The Volvo 142 is a modest classic.
The 2-door variant of the 140 series, first built in 1966, it set the stage stylistically for the brand from then until now, eschewing, as it did, the curviness of its forebearers for a boxy look. If one were to consider converting a classic model from the Swedish automaker to run on electricity instead of gas, it might not be the first choice — a P1800 in either coupe or wagon form would be ours — but for Kjell Ekelund, it just made sense.
This was, after all, a vehicle that had been in the family since his father bought it new in 1972. Stored away for some 15 years, he decided to wake it from its peaceful slumber with electricity. He probably could have just restored the car with its original power plant, but thinking of his grandchildren's futures, he decided to go a cleaner way.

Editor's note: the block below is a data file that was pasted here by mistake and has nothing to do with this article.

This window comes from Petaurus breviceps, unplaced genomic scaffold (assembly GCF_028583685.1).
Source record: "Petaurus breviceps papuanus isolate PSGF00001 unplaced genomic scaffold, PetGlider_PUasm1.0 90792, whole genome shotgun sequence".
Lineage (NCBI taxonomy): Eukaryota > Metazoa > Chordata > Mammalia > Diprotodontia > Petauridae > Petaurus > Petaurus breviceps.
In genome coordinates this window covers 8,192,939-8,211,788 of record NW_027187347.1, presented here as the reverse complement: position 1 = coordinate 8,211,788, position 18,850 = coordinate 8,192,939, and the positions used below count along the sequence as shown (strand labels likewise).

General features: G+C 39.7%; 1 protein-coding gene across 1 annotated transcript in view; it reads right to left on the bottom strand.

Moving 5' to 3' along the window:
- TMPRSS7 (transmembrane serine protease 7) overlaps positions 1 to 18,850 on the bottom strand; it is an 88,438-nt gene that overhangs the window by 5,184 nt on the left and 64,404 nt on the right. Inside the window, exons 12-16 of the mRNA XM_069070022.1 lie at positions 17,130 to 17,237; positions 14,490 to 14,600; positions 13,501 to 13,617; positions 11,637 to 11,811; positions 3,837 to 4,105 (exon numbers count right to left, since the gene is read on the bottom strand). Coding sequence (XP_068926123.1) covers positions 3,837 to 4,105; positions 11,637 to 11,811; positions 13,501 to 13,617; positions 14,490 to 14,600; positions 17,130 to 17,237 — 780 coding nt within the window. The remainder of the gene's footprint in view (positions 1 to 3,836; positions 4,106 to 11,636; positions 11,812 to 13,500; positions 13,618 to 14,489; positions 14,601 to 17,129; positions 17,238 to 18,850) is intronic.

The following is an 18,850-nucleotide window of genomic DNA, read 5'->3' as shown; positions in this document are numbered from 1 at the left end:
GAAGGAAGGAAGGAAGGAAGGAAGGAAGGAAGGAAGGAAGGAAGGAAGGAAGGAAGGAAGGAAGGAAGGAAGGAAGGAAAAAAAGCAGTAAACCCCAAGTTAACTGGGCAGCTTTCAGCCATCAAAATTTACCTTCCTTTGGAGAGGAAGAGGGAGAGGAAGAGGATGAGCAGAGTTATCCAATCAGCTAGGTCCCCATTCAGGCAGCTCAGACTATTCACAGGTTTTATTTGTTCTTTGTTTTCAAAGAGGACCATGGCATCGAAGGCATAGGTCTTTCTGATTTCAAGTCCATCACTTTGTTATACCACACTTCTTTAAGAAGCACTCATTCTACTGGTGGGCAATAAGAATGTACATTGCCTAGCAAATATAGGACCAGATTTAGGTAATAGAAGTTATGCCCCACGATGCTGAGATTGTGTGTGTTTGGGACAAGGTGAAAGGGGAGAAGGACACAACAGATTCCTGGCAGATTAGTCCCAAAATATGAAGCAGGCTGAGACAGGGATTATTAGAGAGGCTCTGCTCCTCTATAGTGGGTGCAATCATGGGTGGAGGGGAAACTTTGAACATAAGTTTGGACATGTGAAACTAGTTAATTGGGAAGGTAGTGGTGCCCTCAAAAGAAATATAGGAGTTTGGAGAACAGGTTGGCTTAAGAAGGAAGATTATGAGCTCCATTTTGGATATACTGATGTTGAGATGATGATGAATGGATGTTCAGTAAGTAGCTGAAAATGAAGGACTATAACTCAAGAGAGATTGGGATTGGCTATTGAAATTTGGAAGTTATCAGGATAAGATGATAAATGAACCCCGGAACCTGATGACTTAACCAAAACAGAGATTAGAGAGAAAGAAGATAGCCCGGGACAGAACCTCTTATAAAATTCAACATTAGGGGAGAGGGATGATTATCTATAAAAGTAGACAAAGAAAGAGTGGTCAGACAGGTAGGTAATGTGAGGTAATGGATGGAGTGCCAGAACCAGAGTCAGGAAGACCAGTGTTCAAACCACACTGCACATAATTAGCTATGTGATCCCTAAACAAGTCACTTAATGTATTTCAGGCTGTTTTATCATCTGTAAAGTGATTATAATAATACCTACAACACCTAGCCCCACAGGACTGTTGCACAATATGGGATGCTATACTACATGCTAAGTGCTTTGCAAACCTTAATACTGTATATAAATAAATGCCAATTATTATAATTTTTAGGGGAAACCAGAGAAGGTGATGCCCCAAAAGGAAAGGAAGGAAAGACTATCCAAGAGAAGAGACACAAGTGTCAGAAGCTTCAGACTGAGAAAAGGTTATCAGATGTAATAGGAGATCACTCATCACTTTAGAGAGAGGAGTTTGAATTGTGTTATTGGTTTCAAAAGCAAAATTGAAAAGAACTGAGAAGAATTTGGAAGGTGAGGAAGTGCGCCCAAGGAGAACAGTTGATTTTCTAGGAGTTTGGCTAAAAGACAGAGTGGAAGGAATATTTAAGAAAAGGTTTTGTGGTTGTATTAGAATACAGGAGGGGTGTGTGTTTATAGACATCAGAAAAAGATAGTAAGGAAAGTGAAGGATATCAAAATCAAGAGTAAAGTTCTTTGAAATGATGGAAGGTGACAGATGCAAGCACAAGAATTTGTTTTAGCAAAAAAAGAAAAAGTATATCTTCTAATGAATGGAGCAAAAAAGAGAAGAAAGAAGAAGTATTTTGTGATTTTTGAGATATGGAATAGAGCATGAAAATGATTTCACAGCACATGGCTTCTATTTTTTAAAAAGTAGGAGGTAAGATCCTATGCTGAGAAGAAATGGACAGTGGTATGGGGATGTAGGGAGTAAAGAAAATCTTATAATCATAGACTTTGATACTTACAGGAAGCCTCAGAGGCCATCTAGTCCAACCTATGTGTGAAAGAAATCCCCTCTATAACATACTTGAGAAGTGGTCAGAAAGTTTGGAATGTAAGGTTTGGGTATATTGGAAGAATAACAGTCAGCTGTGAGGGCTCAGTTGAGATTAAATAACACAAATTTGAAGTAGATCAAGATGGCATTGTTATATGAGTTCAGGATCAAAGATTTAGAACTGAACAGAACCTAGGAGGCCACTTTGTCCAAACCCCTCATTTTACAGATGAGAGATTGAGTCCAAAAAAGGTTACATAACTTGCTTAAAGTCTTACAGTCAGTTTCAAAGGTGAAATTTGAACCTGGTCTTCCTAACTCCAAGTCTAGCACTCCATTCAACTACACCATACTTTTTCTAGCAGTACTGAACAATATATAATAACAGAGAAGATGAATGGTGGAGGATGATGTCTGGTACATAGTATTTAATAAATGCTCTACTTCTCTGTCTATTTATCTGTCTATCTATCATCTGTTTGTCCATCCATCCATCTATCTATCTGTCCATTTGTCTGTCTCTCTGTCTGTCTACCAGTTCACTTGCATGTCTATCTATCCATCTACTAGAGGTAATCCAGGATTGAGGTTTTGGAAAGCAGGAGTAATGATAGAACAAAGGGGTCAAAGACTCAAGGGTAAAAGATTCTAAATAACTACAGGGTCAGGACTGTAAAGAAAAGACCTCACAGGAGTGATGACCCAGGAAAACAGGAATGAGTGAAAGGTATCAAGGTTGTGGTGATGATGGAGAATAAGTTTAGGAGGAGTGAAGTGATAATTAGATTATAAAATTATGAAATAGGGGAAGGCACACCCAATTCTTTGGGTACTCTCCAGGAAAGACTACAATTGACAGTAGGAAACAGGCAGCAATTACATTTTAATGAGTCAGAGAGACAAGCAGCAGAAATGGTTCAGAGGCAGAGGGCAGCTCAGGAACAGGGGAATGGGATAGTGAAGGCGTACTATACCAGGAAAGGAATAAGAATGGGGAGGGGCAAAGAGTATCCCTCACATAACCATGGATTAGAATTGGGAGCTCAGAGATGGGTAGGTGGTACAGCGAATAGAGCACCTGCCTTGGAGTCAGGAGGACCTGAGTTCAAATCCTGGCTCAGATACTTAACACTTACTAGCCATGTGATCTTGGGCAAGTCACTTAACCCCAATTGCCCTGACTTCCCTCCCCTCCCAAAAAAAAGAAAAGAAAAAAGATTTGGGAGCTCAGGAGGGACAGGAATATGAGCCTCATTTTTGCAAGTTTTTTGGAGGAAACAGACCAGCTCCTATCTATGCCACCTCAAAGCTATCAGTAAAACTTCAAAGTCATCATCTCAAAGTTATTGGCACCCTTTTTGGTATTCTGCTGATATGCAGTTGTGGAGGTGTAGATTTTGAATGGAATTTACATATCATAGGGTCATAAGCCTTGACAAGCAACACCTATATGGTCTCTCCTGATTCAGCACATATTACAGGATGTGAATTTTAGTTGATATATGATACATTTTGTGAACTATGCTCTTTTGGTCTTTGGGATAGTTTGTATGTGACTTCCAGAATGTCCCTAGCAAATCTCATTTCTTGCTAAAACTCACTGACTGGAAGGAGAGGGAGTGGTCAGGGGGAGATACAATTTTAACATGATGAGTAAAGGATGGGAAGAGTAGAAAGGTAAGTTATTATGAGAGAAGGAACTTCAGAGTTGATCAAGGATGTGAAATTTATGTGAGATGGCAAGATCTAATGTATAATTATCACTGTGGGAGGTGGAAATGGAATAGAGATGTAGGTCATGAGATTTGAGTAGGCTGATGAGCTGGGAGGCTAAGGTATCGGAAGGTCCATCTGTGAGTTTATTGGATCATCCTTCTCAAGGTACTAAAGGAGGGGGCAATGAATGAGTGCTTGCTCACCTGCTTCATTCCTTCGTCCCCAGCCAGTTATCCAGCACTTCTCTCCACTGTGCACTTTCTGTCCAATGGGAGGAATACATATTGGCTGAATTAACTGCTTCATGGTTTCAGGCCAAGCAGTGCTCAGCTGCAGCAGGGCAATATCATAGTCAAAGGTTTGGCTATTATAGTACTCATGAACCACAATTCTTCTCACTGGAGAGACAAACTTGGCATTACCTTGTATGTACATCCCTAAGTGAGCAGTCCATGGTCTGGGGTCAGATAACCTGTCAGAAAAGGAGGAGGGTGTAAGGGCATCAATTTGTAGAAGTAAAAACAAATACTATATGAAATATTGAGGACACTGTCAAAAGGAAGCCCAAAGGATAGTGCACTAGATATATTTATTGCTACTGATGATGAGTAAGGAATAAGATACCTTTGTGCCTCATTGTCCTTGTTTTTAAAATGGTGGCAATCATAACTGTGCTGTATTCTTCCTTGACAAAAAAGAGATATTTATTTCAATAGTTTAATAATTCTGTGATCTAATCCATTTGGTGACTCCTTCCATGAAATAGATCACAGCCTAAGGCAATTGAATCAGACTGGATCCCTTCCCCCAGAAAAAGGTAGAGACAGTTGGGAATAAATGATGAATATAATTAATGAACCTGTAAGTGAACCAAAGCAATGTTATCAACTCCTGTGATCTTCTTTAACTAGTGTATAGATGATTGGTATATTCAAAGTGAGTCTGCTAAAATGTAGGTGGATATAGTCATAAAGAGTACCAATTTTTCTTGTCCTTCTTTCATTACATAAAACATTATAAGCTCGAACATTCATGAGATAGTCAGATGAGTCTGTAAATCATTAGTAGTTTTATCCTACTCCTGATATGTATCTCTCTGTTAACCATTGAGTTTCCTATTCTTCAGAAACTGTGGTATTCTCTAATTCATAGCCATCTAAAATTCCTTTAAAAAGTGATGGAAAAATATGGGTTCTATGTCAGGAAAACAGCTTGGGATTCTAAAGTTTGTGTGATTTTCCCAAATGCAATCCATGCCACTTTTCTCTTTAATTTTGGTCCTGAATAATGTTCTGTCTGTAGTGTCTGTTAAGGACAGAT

Unlike most conversions we see now, this one is old school. It uses a 7.5 kW (10 horsepower) motor mated to the classic's 4-speed manual transmission to help its small number of horses get up to speed, and there's no hi-tech battery modules ripped from a salvaged Tesla either. This, you see, is a true lead sled, meaning it relies on a collection of lead-acid to store its motivational energy. While they're ideal, weighing in at 250 kg (551 pounds) while providing for a mere 45 minutes of drive time, they were easy enough for the former Volvo foreman to source.
The whole conversion process involved about 300 hours of tinkering and, including the red paint job, cost a modest 60,000 Swedish kroner ($6769). To break it down a bit, the batteries cost 25,000 SEK ($2820), while the motor and converter set him back 20,00 0 SEK ($2,256). Currently, it enjoys a sedate life ferrying its owner about town and making appearances at the occasional local car show.